What We Tried: The seven-minute workout, as made popular by a New York Times article covering a recent circuit workout published in the American College of Sports Medicine's (ACSM) Health & Fitness Journal.
Where: In the comfort of my own living room.
What We Did: The seven-minute workout involves a series of 12 bodyweight exercises that require only a chair and a wall, performed at about an eight on an intensity scale of one to 10. Each move -- think squats, pushups, etc. -- is performed for 30 seconds with 10 seconds of rest in between. Follow along with this nifty timer, which ticks off each interval and notes which move is coming up next (h/t Lifehacker).
For How Long: Seven minutes! Although, (there's always a catch, right?) the ACSM authors suggest (and many critics point out) that repeating the whole circuit two or three times for a total of closer to 20 minutes will likely benefit you even more.
How'd It Feel: Hard. The NYT article appropriately warns: "Those seven minutes should be, in a word, unpleasant." Of course, if results required only seven minutes of minimal effort, I wouldn't still be yearning for Michelle Obama arms.
My heart rate was elevated after completing just three of the moves, and I was visibly sweaty (why do I still think I can wear gray?) after about six of them. Thirty seconds of triceps dips on a chair (the seventh exercise out of 12) would have been more aptly named triceps dips to exhaustion, and I think I just barely cranked out six reps of move number 11, pushups with rotation.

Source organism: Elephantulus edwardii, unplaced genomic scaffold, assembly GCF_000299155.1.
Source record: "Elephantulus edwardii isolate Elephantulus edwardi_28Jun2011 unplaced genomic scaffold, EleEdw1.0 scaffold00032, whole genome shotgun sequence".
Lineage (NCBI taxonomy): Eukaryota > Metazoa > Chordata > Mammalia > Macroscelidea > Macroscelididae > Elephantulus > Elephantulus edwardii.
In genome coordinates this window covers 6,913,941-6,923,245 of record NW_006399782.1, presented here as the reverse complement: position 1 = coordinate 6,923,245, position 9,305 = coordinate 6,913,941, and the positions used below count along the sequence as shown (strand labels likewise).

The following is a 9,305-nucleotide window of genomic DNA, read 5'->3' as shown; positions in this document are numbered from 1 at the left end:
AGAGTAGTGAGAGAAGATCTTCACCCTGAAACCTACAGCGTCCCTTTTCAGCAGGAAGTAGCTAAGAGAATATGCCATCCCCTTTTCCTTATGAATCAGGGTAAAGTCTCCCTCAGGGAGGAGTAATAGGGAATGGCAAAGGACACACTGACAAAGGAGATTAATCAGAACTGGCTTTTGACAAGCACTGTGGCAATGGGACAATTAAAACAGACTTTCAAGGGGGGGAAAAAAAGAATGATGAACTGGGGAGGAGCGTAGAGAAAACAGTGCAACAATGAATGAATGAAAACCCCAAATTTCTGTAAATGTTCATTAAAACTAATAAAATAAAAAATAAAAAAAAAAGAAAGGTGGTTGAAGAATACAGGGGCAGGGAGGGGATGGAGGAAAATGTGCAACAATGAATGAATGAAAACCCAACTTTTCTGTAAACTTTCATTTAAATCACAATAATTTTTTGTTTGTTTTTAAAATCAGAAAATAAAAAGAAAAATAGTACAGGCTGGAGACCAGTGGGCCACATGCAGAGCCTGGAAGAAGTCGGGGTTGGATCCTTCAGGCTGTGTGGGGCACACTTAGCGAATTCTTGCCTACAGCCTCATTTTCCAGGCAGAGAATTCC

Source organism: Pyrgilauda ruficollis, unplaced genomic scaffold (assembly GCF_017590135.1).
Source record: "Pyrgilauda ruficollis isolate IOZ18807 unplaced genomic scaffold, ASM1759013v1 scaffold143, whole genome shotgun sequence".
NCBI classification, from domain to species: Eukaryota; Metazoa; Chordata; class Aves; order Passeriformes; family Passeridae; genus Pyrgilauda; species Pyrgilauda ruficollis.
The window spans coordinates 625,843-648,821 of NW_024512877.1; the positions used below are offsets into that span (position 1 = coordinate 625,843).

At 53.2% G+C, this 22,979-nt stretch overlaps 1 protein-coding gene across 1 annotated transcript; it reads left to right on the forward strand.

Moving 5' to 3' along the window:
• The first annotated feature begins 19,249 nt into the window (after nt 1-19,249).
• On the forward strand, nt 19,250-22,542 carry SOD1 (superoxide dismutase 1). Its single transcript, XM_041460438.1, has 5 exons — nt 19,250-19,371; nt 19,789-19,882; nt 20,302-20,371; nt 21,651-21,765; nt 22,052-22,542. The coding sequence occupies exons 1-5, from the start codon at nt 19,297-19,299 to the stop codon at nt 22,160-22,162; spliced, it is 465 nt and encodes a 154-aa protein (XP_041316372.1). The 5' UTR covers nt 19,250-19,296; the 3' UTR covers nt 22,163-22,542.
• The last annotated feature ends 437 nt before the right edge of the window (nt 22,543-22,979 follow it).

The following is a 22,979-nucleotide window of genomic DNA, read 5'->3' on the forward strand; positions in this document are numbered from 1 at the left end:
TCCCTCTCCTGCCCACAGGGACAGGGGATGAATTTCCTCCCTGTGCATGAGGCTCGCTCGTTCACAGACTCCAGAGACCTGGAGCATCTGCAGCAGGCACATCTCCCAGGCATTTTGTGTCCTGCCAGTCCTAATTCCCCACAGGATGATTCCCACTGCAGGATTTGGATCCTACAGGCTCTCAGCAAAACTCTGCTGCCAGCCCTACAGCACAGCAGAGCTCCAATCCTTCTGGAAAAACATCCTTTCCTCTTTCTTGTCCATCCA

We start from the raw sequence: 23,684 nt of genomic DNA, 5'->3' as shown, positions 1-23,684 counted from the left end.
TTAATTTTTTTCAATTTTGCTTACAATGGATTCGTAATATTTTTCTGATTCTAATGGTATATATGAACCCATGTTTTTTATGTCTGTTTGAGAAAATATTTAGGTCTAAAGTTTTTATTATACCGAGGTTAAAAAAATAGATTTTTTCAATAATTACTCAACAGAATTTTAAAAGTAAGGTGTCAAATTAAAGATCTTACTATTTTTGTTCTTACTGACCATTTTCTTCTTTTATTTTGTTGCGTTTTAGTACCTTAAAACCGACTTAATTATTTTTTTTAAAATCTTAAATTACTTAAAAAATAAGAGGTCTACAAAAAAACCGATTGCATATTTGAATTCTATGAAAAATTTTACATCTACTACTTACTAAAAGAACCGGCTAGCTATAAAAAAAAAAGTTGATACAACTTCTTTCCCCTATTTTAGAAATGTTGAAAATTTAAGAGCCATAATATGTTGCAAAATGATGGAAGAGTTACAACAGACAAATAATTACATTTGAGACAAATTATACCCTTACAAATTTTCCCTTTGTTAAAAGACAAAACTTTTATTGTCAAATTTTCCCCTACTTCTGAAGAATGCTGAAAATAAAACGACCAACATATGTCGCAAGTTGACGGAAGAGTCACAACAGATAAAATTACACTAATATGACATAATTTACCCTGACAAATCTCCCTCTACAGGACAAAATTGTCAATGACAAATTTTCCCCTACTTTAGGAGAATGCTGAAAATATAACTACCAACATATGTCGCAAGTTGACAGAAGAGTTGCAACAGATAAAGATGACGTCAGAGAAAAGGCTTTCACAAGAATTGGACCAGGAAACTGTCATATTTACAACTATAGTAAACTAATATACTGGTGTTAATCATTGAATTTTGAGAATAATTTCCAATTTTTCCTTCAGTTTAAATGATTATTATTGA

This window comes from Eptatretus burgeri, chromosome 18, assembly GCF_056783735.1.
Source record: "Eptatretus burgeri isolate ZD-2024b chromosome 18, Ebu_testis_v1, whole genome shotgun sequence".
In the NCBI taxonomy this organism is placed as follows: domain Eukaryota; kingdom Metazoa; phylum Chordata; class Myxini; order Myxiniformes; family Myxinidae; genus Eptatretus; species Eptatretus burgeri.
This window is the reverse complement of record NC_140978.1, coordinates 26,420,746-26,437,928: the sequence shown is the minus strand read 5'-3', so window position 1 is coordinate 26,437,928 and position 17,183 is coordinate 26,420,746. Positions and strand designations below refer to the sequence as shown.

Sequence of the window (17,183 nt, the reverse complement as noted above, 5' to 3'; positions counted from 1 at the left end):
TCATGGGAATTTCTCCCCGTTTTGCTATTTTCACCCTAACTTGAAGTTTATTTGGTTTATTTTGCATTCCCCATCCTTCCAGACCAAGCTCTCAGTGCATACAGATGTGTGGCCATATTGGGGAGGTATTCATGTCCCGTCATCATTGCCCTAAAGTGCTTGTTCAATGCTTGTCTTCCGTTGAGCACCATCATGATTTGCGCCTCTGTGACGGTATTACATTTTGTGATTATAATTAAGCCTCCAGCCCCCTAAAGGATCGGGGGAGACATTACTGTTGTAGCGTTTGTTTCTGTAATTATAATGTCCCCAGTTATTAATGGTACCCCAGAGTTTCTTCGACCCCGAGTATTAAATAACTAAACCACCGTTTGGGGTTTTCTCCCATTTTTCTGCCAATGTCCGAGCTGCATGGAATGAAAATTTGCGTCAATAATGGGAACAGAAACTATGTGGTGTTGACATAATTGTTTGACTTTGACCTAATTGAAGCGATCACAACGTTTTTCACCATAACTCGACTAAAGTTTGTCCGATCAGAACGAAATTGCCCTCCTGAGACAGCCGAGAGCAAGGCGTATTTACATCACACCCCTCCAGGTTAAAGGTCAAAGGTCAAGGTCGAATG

What It Helps With: High intensity circuit training (HICT) isn't a new concept. HICT, along with high intensity interval training (HIIT) and Tabata workouts have all been shown to have long-lasting benefits despite their abbreviated durations. A budding crop of research suggests that short, intense exercise can boost metabolism, fight weight gain and even add years to your life.
Critics, however, say that the potential results are overstated by the ACSM authors. While some exercise is always better than none, seven minutes is not likely to make a huge difference.
Still, this particular seven-minute workout is only one example of a HICT routine, and can certainly still boost heart rate and tax the muscles. Could it be made even more intense and effective with different moves and added resistance, as fitness expert Adam Bornstein posits on his blog, Born Fitness? Certainly. Could it still be a beneficial addition to an otherwise varied exercise routine? Certainly.
What Fitness Level Is Required: Some understanding of proper form and technique is key in a workout like this, write the authors, not to mention a certain understanding of what you're getting yourself into. "Proper execution requires a willing and able participant who can handle a great degree of discomfort for a relatively short duration," they write. However, if you're game, anyone can give it a go (although the authors do provide a caution for people with hypertension or heart disease).
What It Costs: Zip!
Would We Do It Again: Definitely. In fact, I tried it on Monday, and immediately challenged my boyfriend to do the circuit at least once through every day for an entire week. We'll see if he can handle it.
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- Chris Quenby is an Internationally Acclaimed Taekwondo and Kickboxing Champion with a BSc in Sport and Exercise Science from Loughborough University - arguably the number 1 Sports University Globally. He is passionate about Sport, Fitness and Vitality.Body Fitness specialises in Fitness Regimes targetted at Weight Loss, Cardiovascular Fitness, Strength Training and Muscle Hypertrophy. In addition to this, Nutritional Planning, Goal Setting and a Healthy Mindset are an integral aspect of what we do ourselves and confidently believe we pass on to others on a daily basis.Irrespective of level or size, if you are passionate about healthy change you are in the right place!
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